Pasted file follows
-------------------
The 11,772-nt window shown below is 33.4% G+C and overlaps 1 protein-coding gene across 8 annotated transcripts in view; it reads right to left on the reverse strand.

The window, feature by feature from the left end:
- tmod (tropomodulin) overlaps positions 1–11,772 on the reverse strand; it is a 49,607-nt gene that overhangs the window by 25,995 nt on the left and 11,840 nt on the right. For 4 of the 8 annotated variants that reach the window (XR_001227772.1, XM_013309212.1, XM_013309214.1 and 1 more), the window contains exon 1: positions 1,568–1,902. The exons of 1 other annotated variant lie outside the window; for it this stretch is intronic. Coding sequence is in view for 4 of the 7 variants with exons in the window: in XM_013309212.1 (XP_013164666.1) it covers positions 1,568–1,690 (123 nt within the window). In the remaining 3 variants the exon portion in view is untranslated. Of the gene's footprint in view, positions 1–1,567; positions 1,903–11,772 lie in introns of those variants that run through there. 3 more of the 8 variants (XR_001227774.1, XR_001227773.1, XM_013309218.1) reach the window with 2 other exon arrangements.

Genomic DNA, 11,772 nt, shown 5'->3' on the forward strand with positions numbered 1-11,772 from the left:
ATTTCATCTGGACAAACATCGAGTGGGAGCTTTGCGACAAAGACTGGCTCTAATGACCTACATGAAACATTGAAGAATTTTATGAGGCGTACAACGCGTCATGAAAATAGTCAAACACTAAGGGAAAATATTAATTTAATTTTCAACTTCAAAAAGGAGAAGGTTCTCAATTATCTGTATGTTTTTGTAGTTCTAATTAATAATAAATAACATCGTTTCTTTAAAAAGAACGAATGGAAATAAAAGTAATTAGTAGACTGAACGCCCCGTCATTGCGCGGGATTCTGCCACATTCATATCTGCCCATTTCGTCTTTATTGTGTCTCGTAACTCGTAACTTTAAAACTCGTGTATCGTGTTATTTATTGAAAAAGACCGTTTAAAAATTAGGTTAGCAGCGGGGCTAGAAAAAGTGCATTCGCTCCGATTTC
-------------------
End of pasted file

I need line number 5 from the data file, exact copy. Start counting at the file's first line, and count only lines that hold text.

ATTTCATCTGGACAAACATCGAGTGGGAGCTTTGCGACAAAGACTGGCTCTAATGACCTACATGAAACATTGAAGAATTTTATGAGGCGTACAACGCGTCATGAAAATAGTCAAACACTAAGGGAAAATATTAATTTAATTTTCAACTTCAAAAAGGAGAAGGTTCTCAATTATCTGTATGTTTTTGTAGTTCTAATTAATAATAAATAACATCGTTTCTTTAAAAAGAACGAATGGAAATAAAAGTAATTAGTAGACTGAACGCCCCGTCATTGCGCGGGATTCTGCCACATTCATATCTGCCCATTTCGTCTTTATTGTGTCTCGTAACTCGTAACTTTAAAACTCGTGTATCGTGTTATTTATTGAAAAAGACCGTTTAAAAATTAGGTTAGCAGCGGGGCTAGAAAAAGTGCATTCGCTCCGATTTC